Our Axios Voices conversation on geoengineering.

The Paris climate agreement and some nations, including the U.S, recognize certain geoengineering projects as potentially legitimate, but the legal status of technologies to deflect the sun's radiation is wholly undefined despite carrying geopolitical and moral risks.

Why it matters: Solar radiation management, in which the sun's light is reflected by mirrors or particles deployed in the atmosphere, could have terrible environmental and societal consequences. It could be weaponized and lead to conflict between nations. Even if the risks are overblown, merely talking about and conducting research into geoengineering may weaken support for limiting emissions via renewable energy and conservation, methods we know work. When geoengineering is presented to people as a potential solution to climate change, their support for mitigation measures falls.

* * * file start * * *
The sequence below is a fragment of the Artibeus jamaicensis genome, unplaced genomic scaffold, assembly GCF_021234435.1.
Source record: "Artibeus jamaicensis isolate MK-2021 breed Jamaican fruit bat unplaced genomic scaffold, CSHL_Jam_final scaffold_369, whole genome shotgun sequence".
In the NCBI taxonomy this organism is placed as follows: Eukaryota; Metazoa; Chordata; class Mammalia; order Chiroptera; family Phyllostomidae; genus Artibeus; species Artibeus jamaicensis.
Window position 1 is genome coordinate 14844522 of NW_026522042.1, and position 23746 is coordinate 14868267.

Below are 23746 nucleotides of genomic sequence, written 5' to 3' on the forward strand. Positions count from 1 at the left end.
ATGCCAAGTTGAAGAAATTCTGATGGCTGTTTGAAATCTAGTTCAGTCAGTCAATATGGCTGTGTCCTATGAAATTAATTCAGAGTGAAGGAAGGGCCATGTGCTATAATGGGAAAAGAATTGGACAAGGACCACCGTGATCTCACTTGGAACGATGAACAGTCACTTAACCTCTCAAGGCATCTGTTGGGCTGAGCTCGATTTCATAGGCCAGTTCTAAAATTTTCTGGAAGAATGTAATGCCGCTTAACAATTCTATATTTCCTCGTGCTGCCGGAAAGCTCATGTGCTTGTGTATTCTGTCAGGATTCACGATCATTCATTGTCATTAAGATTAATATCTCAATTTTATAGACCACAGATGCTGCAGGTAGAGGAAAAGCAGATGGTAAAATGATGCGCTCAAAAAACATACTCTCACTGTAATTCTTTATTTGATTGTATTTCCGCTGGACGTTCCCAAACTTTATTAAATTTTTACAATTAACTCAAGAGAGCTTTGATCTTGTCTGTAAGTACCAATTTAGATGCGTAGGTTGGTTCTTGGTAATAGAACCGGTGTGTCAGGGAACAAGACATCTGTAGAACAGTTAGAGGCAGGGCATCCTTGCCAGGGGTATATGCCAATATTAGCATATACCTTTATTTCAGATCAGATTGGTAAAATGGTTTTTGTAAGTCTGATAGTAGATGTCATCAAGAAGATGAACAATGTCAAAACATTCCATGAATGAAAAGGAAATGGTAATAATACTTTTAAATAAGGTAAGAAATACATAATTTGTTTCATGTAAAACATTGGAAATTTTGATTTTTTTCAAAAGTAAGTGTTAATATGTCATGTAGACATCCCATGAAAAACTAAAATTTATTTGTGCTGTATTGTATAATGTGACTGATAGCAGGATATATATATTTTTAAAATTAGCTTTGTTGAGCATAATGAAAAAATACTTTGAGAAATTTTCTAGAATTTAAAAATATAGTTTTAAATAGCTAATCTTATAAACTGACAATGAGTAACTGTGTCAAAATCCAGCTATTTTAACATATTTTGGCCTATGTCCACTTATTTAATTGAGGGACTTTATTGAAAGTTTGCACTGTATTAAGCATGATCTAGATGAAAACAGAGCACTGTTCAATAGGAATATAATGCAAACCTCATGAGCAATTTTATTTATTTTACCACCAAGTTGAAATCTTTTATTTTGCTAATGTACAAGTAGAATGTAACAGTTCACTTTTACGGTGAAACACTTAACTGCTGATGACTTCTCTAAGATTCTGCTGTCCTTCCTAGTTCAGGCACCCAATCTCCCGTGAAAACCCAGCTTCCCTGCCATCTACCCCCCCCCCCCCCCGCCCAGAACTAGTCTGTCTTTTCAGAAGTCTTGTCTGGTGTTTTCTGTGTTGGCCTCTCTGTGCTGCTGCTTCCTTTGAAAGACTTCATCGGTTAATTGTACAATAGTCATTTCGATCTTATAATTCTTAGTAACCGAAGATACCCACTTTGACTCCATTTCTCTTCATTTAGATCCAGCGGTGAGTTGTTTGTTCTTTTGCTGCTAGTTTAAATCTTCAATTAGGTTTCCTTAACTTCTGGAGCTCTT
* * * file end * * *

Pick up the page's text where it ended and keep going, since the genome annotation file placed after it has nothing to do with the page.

Bottom line: We need responsible communication. Even if solar radiation management never becomes a physical reality, how it is portrayed by scientists, governments, and corporations could have a profound effect on how the world addresses climate change.

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